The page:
Thousands of activists from across the UK took to the streets of London on Sunday to protest against the ongoing conflict between the Turkish military and the Kurdistan Workers' Party (PKK) in Turkey's southeast.
The first large-scale national demonstration in solidarity with the Kurdish people held in the UK, the march was attended by both Kurds and non-Kurds, UK trade unions, as well as human rights activist Peter Tatchell, and British Green Party leader Natalie Bennett, and other public figures.
"I'm here to show my support to all the Kurdish people — we are one family," Abdul Aga, an Iraqi-Kurd from Wolverhampton, told VICE News before the march began in front of the BBC Broadcasting House. "We saw the Turkish military assaults that were being carried out on Kurdish civilians in bakur [the region in southeast Turkey historically known by Kurds as North Kurdistan] and it made us feel awful."
Turkey's three-decade-old Kurdish insurgency reignited last summer after a suspected Islamic State bombing that killed 33 pro-Kurdish activists near the Turkish-Syrian border. The PKK accused Turkey's government of aiding the bombers and murdered two Turkish policemen in retaliation, shattering a ceasefire that had lasted for two years.
Since August 2015, the Turkish government has imposed 58 open-ended and round-the-clock curfews on 19 districts in seven cities in the country's southeast. In recent months, there has been a spike in violence in the predominantly Kurdish areas of Sur, Silopi, and Cizre, where the Turkish military has used tanks and heavy artillery to pound urban residential areas suspected of harboring PKK militants. As of January 2016, there have reportedly been 198 civilian casualties. In February 2016, Selahattin Demirtas, the co-chair of Turkey's leftist HDP party, characterized an incident where up to 60 civilians were reportedly killed while sheltering in a basement in Cizre as "mass murder."
"I want the world to know that there is a massacre going on in southeast Turkey right now," Kaya Mar, a political artist and Turkish Kurd told VICE News, as he gestured emphatically at a canvas that he'd brought with him, depicting scenes of death.
Despite reports on the conflict and casualties, the Turkish government has denied harming civilians during its urban military operations.
"The terrorist group is opening fire on our security forces — that is why the clashes have broken out," Huseyin Aksoy, the governor of Diyarbakir, told the BBC in an interview in January 2016, referencing military operations in the city's historic Sur district. "We are protecting our citizens, it was our responsibility to intervene."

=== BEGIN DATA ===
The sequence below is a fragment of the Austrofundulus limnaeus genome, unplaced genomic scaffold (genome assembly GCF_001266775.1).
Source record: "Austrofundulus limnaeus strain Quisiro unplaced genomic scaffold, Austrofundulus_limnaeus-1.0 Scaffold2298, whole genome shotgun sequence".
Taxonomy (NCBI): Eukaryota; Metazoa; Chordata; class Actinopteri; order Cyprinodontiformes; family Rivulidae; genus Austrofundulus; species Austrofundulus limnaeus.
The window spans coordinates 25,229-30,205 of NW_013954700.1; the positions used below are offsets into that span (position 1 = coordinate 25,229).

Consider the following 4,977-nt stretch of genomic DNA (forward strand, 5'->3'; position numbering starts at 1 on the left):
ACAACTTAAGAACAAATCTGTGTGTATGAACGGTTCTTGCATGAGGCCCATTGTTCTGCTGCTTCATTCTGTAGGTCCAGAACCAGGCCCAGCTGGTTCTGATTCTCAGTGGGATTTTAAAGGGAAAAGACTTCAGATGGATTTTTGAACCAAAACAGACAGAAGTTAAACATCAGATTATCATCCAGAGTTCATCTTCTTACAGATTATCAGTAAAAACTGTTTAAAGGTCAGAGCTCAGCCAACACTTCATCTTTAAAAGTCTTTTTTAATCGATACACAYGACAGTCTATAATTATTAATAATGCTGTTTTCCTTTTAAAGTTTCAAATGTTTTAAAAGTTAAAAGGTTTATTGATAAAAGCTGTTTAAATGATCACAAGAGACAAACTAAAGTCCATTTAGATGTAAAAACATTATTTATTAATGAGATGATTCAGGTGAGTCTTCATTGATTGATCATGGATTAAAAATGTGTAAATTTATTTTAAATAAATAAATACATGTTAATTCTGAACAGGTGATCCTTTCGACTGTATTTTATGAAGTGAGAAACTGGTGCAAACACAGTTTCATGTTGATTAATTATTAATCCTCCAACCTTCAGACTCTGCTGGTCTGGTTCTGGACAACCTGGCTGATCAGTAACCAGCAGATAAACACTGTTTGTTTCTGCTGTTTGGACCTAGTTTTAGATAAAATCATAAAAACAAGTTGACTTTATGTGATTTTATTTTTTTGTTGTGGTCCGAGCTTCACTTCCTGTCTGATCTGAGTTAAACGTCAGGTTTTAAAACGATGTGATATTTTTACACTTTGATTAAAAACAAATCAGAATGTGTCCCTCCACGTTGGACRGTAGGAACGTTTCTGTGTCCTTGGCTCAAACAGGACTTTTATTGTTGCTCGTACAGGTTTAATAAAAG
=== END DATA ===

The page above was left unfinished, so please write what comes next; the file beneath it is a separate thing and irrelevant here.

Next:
Mar, who has been living in London for the past 40 years, expressed disbelief at the international community's indifference toward the plight of Kurdish civilians caught in the crossfire of the violence, and spoke of the British government's "double-standards."
Protesters marched to Trafalgar Square for a rally, carrying banners bearing statements calling for the international community to "break their silence" on recent violence against Kurdish civilians. Others carried flags in the Kurdish national colors of green, red, and yellow, some bearing the face of imprisoned PKK leader Abdullah Ocalan.
While the majority came to denounce the curfews and the escalation of violence, others harbored hopes for an independent Kurdistan in the future. They emphasised the necessity for Kurds to be able to nurture their cultures and languages in a democratic, violence-free environment.
"Kurds in Turkey don't want to be seen as second-class citizens," Muhammad Zareei, an Iranian-Kurd told VICE News. "We want Kurds to unite. Kurds don't want war, they just want freedom and peace. During the recent violence in Cizre, people couldn't even get to ambulances or hospitals because of the curfews."
At the rally, Tatchell, a British human rights campaigner, called for Turkey to be suspended from NATO, and for the European Union to implement sanctions. Tatchell said Turkey's recent clampdown on the media was tantamount to a "war" on civil liberties, human rights, and press freedom.
"Turkey is a rogue state, fast slipping into fascism… It has torn up the peace deal with the PKK and resumed a policy of open warfare, attacking Kurdish towns and villages across the southeast of Turkey, and attacking PKK forces and bases," he said.
"By attacking the Kurdish resistance, the Turkish state is aiding ISIS," he added, referring to the success Kurdish groups have had fighting against the Islamic State in Iraq and Syria.
Mark Campbell, an Irish pro-Kurdish rights campaigner and one of the organizers of the march, said the demonstration was just the "tip of the iceberg."
"We want to build a solidarity movement in this country for the Kurds," he said. "We want to widen solidarity campaigns all around the country, and possibly internationally."
As the rally drew to a close, Kurdish activists, who hadn't yet been driven away by the intermittent hail, started performing Kurdish halay dances in Trafalgar square. On the sidelines, Roza Salih, an Iraqi-Kurd and speaker at the rally from the Scottish Solidarity in Kurdistan group in Glasgow, said the recent developments in Turkey were disappointing after what had been a peaceful stretch during the ceasefire with the PKK.
"During the peace process between the PKK and the Turkish government, we thought that the Turkish state was going toward democracy and would join the European Union — it was a hope that we were looking forward to," said Salih. "Unfortunately, now, the Kurdish question is still to be answered."
All photos by Emiko Jozuka. Follow her on Twitter: @emijozuka